CENTERVILLE — Seven Brides for Seven Brothers is one of the classic movie musicals of the 1950’s and ranks as one of the 25 greatest movie musicals on the AFI list. The story is based on Steven Vincent Benet’s short story, “The Sobbin’ Women.” This was adapted in 1982 to the stage using much of the original dialogue and most of the songs, while adding a few new songs into the mix. I need to state from the start that this movie is one of my personal favorites, as is the stage version; I have seen both numerous times.
The plot concerns Adam Pontipee and his search for a wife. He meets and marries Millie on a trip into town, and takes her home without mentioning that he has six brothers who will be living with them. She is not happy about this, but decides to make the marriage work, and sets about to teach the brothers how to court girls and eventually get them married. Adam, borrowing a plan from one of Millie’s books, gets the brothers to steal the girls away from town and strand them on the ranch until spring by creating an avalanche in Echo Pass.
The current production at CenterPoint Legacy Theatre presents this musical with fine style. The new theater is beautiful and allows for much more technical finesse than the previous Rodgers Memorial Theater was capable of. The set design by Robert Vaughn is beautiful and functional in the story telling. Costuming by Laurie Oswald is equally well-done and fits the time period of the story. The choreography by Susan DeMill is fun and energetic. The performances by most of the cast were also fun to watch. So with all of these good things going for it, why am I not giving this show a rave?
The answer to this has something to do with the love I have for this show. Too often musicals are approached as nothing but surface fluff. There are fun songs, some great dancing and a story that strings together the musical numbers. Seven Brides for Seven Brothers is a musical in which the singing and dancing actually help carry the plot and define the characters. Musicals, by their very nature, require a huge suspension of disbelief (with very few exceptions, people do not burst into song in daily life). To aid in that suspension of disbelief you need to care about the characters you are watching and sadly, in this production I just didn’t seem to care.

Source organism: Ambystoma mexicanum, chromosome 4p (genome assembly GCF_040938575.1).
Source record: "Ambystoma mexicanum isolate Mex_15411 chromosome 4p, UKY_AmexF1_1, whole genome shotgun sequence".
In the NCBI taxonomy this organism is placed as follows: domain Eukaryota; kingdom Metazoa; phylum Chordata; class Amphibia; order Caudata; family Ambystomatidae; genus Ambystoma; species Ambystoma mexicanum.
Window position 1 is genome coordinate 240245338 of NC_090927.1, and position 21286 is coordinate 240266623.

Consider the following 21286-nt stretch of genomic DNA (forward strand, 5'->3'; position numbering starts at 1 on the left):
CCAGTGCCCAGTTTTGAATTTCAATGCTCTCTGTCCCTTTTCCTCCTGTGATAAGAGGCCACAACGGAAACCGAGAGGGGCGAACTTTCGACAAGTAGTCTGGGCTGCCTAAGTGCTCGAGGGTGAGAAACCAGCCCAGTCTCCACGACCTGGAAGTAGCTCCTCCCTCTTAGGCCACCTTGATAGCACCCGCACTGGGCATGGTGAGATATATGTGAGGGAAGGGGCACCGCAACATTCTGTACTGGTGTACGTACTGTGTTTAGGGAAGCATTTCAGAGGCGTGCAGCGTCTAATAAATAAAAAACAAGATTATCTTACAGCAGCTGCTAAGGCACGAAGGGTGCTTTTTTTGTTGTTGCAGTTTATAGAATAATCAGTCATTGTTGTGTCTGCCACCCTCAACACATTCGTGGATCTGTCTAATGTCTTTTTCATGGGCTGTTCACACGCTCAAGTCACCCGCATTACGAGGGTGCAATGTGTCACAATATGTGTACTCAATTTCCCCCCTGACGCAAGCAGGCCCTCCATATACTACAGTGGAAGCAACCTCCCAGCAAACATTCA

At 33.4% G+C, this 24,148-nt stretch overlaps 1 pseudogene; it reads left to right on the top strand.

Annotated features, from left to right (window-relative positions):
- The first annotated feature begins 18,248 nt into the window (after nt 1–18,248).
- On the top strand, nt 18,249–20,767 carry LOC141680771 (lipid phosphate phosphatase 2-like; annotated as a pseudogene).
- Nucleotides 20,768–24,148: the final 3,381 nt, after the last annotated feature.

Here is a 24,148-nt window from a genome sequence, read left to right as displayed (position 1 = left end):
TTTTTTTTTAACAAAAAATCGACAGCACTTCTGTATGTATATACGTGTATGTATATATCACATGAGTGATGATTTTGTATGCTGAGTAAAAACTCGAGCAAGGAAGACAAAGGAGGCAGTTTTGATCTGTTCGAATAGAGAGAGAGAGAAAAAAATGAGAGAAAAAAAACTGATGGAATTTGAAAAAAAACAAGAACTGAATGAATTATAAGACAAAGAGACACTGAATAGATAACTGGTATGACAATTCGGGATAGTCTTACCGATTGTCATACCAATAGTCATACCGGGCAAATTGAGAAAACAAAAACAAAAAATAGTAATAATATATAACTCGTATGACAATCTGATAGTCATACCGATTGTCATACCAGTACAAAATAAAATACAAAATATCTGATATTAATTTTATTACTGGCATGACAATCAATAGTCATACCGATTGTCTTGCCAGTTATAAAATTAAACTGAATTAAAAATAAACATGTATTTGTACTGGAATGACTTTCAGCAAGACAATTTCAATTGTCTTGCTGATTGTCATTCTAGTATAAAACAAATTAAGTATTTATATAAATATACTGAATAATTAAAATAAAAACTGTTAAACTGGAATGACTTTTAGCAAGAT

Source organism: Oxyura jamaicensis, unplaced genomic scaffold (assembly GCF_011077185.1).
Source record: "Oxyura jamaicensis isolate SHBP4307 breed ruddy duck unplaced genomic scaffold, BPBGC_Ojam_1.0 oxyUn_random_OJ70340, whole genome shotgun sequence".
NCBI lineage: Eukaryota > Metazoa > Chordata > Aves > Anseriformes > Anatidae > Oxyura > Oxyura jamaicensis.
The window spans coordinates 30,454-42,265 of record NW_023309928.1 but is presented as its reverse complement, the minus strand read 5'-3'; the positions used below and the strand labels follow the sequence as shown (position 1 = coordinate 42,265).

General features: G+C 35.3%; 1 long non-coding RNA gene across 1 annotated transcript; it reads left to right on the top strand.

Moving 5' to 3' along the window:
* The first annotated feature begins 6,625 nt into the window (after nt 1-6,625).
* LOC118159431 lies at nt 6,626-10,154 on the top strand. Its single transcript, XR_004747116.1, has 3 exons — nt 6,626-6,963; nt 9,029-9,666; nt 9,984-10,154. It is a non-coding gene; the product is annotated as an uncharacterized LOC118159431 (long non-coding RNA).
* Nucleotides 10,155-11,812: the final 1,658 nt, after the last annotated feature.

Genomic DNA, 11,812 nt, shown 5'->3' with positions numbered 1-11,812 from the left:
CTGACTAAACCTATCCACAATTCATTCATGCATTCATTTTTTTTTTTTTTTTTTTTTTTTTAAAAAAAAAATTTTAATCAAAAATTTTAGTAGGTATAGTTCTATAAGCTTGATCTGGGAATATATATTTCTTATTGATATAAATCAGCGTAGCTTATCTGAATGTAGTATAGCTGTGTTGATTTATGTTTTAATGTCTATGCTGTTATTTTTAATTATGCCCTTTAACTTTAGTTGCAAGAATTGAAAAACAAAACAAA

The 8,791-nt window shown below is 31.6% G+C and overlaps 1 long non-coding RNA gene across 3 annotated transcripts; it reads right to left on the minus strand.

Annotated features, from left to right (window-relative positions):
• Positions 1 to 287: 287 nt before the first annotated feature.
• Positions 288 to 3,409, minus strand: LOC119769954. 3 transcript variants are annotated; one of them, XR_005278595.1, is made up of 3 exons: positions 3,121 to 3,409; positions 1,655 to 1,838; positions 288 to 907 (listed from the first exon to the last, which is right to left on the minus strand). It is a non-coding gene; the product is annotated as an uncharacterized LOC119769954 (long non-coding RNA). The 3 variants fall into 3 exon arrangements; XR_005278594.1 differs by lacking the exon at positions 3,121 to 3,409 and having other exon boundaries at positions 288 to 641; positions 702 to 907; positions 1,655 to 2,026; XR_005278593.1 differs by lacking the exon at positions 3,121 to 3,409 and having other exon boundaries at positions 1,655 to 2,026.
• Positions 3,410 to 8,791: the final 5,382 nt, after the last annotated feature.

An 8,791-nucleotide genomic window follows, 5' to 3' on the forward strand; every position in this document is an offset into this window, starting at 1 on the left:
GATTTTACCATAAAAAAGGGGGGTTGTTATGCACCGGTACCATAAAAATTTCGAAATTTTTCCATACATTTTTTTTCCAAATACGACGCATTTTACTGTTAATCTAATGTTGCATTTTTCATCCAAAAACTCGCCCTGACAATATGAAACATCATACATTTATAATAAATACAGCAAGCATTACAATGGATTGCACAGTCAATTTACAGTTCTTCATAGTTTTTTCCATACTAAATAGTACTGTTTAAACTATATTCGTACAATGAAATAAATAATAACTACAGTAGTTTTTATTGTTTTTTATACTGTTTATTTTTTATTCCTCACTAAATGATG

Director Alane Schultz caught the essence of the script, but failed to catch the substance of the plot and the characters. Ricky Parkinson’s Adam and Ashley Gardner-Carlson’s Millie were both energetic, had fine voices, sang their songs well, and performed with great talent; however, they seemed to lack the fire and purpose behind their characters. When they sang their solos, the songs didn’t seem to be a part of the plot, rather an opportunity for them to share their very talented voices with the audience. Unfortunately, I just didn’t believe either one of them in their roles.
This seemed to be the problem with most of the performers onstage. The cast was energetic, but there was little characterization. While most of the cast seemed to be “going through the motions,” there were some notable exceptions. I found my attention frequently drawn to Cameron Garner as Gideon, Tanner Rampton as Ephraim, Hanna Cutler as Alice, and Joan Dunn as Liza. Even in their minor roles, these performers displayed a depth of character and seemed to be having so much fun, that they were compelling to watch. All these performers were the MWF cast of the show. By history, opening night can always be a little rough and hopefully most of the criticism mentioned will work out throughout the run.
I want to emphasize that this was not a bad performance; it just didn’t achieve the sparkle and interest that I have seen in other community theater productions of this show. It is enjoyable and it is fun, it just misses the mark for me.